While Ye finds many of her high school classes beneficial for her classes at Berkeley, she believes high school students choose courses based on what they think will look best on their college applications, rather than their personal interests.

“I think we choose our classes by filtering out non-APs and Honors first instead of looking at the subjects first,” Ye said. “In high school, it was more stacking up classes that looked good for applications. Both are motivations, but one is intrinsic and the other extrinsic.” 

According to registrar Robert Wise, there are currently 1,428 enrollments of Saratoga High students in AP courses, which is significantly more than, according to College Board, the California state average of about 214 enrollments per high school.

Ye, who originally planned on majoring in media studies, thinks that if high school students specialize, they should know exactly what their goal is and why they find it meaningful.

“I distinctly remember talking to Mrs. Satake about switching out of AP Physics and AP Computer Science because I thought I was sure  that I would not do engineering,” Ye said. “I was definitely aware of stacking AP humanities classes like APUSH, AP Lang, APGOV, AP Psych and AP French. 

While Ye has graduated high school, she still finds that in college, the peer pressure of taking certain classes, whether they are helpful or not, still exists, although in a slightly different context.

“I still feel pressured to take classes that I’m not necessarily interested in because either my friends are taking them or they are supposedly useful for a sector in the industry or for a specific area in research,” Ye said. 

For senior Jason Hong, two extracurricular activities — History Bowl and Quiz Bowl — have been hugely influential.

“My favorite part of Quiz Bowl and History Bowl is getting exposed to and learning new things in academic fields that I probably wouldn’t have heard of otherwise,” Hong said. “It’s really important for people of this day and age to be educated about a variety of subjects so that we can make educated decisions.”

Hong, who joined both History Bowl and Quiz Bowl in his freshman year, loved how he could answer questions with the trivia he knew.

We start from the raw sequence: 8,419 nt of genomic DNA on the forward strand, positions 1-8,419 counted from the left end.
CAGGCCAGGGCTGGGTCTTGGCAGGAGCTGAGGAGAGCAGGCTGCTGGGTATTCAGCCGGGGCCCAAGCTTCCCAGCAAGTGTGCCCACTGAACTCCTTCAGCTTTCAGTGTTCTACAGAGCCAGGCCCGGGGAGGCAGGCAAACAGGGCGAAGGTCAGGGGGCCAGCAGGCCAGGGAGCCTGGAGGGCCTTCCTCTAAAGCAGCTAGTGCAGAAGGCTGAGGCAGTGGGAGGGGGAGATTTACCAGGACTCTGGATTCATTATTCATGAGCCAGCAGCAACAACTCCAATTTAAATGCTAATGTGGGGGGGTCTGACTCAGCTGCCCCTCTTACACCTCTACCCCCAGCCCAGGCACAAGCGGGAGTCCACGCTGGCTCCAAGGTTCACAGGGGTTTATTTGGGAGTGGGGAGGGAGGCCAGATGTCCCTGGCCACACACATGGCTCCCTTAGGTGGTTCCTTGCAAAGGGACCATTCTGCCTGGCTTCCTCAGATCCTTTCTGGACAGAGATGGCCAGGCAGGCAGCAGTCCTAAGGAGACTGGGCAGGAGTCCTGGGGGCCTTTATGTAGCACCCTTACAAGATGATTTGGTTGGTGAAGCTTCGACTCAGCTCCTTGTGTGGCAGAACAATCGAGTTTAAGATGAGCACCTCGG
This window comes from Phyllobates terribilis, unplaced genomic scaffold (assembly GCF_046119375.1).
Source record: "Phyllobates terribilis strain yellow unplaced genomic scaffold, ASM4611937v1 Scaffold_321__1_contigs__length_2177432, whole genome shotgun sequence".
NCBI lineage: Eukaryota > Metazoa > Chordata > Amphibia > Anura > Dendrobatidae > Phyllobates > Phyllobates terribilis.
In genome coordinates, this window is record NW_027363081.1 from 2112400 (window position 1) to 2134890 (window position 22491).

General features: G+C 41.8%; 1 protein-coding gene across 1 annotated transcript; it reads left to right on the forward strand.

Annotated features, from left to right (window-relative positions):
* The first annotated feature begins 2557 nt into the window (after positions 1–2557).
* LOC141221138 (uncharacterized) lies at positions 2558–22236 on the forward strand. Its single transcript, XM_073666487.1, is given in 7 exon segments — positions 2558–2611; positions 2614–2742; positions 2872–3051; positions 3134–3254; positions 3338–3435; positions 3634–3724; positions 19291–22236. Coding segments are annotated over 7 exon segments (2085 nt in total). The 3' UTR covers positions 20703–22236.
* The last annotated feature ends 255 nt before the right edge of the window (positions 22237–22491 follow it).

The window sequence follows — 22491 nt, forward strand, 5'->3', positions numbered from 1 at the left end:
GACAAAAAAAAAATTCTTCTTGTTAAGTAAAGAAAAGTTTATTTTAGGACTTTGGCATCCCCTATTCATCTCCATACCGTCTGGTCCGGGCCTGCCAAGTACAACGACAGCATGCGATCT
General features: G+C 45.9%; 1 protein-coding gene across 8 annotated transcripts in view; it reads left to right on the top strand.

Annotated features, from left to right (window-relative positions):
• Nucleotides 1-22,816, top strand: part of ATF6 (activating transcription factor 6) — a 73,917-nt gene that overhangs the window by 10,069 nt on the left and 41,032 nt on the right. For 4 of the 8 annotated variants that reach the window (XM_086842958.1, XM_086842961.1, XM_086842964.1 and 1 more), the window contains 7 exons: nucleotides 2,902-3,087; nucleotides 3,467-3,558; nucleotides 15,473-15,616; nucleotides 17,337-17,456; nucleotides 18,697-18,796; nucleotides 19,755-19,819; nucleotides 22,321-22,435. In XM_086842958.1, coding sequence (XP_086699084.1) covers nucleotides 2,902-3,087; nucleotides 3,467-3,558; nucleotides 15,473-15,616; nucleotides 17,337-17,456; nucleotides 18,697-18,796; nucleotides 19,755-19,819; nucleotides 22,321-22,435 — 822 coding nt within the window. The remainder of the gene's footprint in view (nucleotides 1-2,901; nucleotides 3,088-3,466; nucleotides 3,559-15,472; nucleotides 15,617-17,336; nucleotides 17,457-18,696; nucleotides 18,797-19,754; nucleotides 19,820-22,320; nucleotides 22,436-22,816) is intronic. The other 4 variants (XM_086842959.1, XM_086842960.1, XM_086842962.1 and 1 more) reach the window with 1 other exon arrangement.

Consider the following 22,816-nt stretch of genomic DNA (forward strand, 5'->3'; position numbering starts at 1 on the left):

“Even if I go into a STEM-related career, the information I learn in History Bowl will help me gain a better and bigger perspective of the world,” Hong said. “Depending on if I choose to major in STEM or History, the information could also translate into my major.”

After being admitted to Berkeley, Ye found out that the media studies major she originally picked wasn’t what she was she expected it would be, with more of an emphasis on analyzing media over creating it. She ended up attending an info session by John Denero, the Giancarlo Teaching Fellow in the UC Berkeley Electrical Engineering Computer Science department, and felt like it was something she could consider as a major.

“Even though I didn’t take AP CS in high school or have previous programming experiences, I thought I would feel challenged academically and personally in exploring the field,” Ye said. “Obviously, there is a part of me that will always hold onto my dream of becoming an investigative reporter, but college is a time to try out new things, learn to interact with people different from your high school friends, and push yourself.”

 

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Photo of the week

Due to the lightning complex that occurred in the week of Aug.17, Santa Clara County is currently surrounded by wildfires, covering the city of Saratoga in heavy smoke. The air quality was in the range of 100 to 200 for the past five days, forcing SHS to close down. Photo by Selina Chen.